Sometimes a nanosecond makes all the difference

In the Cassandra database there is a type known as TimeUUID. Which I have talked about a couple times on my blog and even created a pretty well received class for generating them. This type is typically used for log data, because it helps you create a unique value in the database that has an extractable timestamp. Because of how .NET creates DateTime.Now you rarely get a resolution smaller than a millisecond in the DateTime, even though DateTime supports a notion of a tick which is equivalent to 100 nanoseconds or 1/10,000 of a millisecond. As you can see there is plenty of room for more resolution, and this extra room not being used causes pain when you need a resolution smaller than milliseconds, which many high performance logging situations demand, so that all your log entries are put in order especially when you are receiving more than one in a millisecond time span.

So you may be asking yourself what does this have to do with Cassandra and TimeUUID.  Well it was brought up to me today that because of the limitations of DateTime duplicate TimeUUID were being created in FluentCassandra, which is obviously not something you want to see for a value that claims it self to be unique.  So today I set out to provide more resolution to the DateTime type, so that FluentCassandra could create unique TimeUUID's using tick resolution instead of millisecond resolution.

And I call my creation, aptly, DateTimePrecise.

public class DateTimePrecise  
{
    private const long TicksInOneSecond = 10000000L;

    private readonly double _syncSeconds;
    private readonly Stopwatch _stopwatch;
    private DateTimeOffset _baseTime;

    public DateTimePrecise(int syncSeconds)
    {
        _syncSeconds = syncSeconds;
        _stopwatch = new Stopwatch();

        Syncronize();
    }

    private void Syncronize()
    {
        lock (_stopwatch) {
            _baseTime = DateTimeOffset.UtcNow;
            _stopwatch.Restart();
        }
    }

    public DateTimeOffset GetUtcNow()
    {
        var elapsedSeconds = _stopwatch.ElapsedTicks / (double)Stopwatch.Frequency;

        if (elapsedSeconds > _syncSeconds) {
            Syncronize();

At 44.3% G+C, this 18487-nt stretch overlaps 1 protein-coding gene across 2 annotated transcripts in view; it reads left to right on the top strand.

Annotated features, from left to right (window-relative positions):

return _baseTime;
        }

        var elapsedTicks = Convert.ToInt64(elapsedSeconds * TicksInOneSecond);
        return _baseTime.AddTicks(elapsedTicks);
    }
}

DateTimePrecise uses the Stopwatch class which operates based your CPU's frequency or clockrate. So you get very accurate measurements using Stopwatch. A very accurate measurement is exactly what we needed for our precise times. To create the precise time we create a base time of when the Stopwatch was started and then when the time is requested we add the elapsed time of the Stopwatch onto the base time. And this process is sycronized (or in other words reset) at defined intervals, so that the precise date time doesn't diverge too radically from the system time.

You can find the source code for the above PreciseDateTime class here, which also includes some static helper methods so that you can just use the class and not have to worry about instantiating it, same way you do with DateTime.Now. A special thanks James Michael Hare needs to be made because his blog post inspired this class. Specifically the part where he shows the radical difference in precision between TimeSpan and the actual resolution of the Stopwatch.

For those interested, you can convert from Stopwatch ticks to seconds by using the Stopwatch.Frequency static property, which tells you the ration of Stopwatch ticks per second. Thus these two are (roughly, due to precision differences) the same:
// take the ElapsedTicks, then divide by Frequency to get seconds  
Console.WriteLine("ElapsedTicks to sec:  {0}", sw.ElapsedTicks / (double)Stopwatch.Frequency);

// take the Elapsed property, and query total number of seconds it represents
Console.WriteLine("Elapsed.TotalSeconds: {0}", sw.Elapsed.TotalSeconds);
Which gives us results (on my machine) like:
ElapsedTicks to sec:  4.9998583024032  
Elapsed.TotalSeconds: 4.9998583

Wow... look at those numbers they represent the exact same number, but there is an extra 6 digits of resolution on the ElapsedTicks.

I hope you find use in DateTimePrecise, and it will be released with the next release of FluentCassandra to NuGet.

Nick Berardi

Entrepreneur, Microsoft MVP, ASPInsider, co-founder and CTO of @CaddioApp, Father, and @SeriouslyOpen host